One man’s happy accident has brought new hope to the recovery of coral reefs around the world.
Dr. David Vaughan stumbled upon the groundbreaking discovery as he was working with corals at the Mote Marine Laboratory in Florida. He had been trying to remove a coral from the bottom of a tank when it broke into a dozen pieces.
To his shock, all of the pieces regrew to the same size in just three short weeks, as opposed to the three years it had taken to grow the original coral.
Ordinarily, it takes coral reefs between 25 to 75 years to reach sexual maturity. This means that it can take up to 6 years just to plant 600 coral – but Vaughan’s process of breaking up corals for reproduction, which is called “micro-fragmenting”, helps them to grow 40 times faster than they do in the wild.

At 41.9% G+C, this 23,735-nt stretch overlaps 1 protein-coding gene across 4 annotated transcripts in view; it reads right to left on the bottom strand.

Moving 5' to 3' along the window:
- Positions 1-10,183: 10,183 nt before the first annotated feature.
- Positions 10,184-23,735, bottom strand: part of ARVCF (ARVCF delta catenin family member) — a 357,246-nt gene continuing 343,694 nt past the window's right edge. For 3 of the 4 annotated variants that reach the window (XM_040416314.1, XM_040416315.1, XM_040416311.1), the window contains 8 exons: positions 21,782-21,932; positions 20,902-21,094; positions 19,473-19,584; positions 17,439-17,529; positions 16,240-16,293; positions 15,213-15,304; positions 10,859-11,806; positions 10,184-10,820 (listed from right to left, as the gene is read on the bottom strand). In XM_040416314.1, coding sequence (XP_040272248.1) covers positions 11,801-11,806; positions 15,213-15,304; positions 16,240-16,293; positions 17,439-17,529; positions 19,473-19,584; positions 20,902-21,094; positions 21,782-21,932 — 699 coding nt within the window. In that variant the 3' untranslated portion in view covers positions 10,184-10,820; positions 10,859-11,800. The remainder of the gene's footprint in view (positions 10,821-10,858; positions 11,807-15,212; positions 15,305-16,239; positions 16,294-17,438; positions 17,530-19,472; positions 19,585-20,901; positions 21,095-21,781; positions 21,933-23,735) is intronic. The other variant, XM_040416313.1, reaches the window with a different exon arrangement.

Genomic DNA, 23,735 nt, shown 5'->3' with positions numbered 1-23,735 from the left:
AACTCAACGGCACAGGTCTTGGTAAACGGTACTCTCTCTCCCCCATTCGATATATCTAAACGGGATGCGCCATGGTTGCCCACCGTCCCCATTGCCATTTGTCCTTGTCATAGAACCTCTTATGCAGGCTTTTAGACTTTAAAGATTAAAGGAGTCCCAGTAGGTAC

Furthermore, their tests showed that it works with every single species of coral found in the Florida Reef.
In fact, the method is so efficient, the researchers are reportedly producing coral faster than they can get tanks to hold them.
Vaughan’s team now plans on planting 100,000 corals on the Florida Reef Track by 2019. The researchers also plan on sharing their method with conservationists around the world so they can collectively plant one million corals within the next few years.
(WATCH the exciting BBC interview below)
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